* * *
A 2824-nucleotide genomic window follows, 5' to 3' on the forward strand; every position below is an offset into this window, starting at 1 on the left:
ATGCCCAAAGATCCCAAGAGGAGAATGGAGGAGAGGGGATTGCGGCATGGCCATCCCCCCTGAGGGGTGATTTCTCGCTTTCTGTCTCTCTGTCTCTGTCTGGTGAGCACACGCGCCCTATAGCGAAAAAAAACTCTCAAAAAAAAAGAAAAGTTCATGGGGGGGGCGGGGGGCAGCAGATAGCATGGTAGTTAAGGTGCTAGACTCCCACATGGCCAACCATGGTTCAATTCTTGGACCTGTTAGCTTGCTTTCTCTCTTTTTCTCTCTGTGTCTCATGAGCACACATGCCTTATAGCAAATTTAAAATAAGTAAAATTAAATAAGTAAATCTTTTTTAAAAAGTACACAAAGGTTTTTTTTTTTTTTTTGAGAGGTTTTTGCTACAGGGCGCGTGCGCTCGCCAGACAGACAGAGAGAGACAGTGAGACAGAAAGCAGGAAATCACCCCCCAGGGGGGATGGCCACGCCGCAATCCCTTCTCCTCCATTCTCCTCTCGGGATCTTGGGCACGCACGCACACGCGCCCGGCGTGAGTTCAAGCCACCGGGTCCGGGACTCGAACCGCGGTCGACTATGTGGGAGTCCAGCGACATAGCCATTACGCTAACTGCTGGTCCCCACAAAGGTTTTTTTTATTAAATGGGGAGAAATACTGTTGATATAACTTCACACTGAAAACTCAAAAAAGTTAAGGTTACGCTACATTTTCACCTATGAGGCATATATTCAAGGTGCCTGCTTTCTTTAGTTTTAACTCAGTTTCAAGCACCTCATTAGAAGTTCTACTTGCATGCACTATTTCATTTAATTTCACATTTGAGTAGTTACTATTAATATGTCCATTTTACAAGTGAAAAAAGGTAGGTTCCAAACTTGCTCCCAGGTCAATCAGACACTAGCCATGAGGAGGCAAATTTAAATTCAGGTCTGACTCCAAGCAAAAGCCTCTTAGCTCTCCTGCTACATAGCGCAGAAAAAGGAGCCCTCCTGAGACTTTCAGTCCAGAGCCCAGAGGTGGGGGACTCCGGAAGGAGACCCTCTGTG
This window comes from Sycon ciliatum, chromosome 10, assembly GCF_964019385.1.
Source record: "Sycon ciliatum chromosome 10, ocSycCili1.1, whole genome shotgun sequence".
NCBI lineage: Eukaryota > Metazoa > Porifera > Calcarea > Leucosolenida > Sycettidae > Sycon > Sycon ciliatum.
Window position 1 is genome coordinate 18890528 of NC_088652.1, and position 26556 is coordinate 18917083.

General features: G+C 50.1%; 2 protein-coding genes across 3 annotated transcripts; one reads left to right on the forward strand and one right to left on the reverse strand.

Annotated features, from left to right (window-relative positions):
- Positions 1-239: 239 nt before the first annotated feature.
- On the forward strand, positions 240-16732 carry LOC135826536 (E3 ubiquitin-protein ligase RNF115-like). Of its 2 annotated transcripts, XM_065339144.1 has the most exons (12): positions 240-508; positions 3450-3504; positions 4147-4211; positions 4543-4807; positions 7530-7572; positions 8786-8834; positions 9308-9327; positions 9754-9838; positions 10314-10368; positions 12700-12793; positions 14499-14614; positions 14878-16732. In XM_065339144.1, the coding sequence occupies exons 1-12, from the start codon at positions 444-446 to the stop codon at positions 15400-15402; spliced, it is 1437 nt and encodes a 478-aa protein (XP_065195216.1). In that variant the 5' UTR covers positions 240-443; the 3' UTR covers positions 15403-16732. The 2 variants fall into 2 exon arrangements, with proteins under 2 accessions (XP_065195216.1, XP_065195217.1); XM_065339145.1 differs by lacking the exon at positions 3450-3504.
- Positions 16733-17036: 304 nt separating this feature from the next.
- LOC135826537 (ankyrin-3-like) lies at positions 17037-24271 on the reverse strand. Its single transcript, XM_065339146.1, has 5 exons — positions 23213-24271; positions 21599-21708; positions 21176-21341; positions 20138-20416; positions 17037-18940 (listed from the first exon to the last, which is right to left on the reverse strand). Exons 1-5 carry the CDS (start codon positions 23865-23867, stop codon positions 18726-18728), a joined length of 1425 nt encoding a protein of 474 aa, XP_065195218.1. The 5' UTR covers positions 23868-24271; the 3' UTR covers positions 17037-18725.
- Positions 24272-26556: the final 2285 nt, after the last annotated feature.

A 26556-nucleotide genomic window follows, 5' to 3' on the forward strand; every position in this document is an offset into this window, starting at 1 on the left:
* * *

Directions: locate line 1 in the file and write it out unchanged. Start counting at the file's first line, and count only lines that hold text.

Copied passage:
A 2824-nucleotide genomic window follows, 5' to 3' on the forward strand; every position below is an offset into this window, starting at 1 on the left: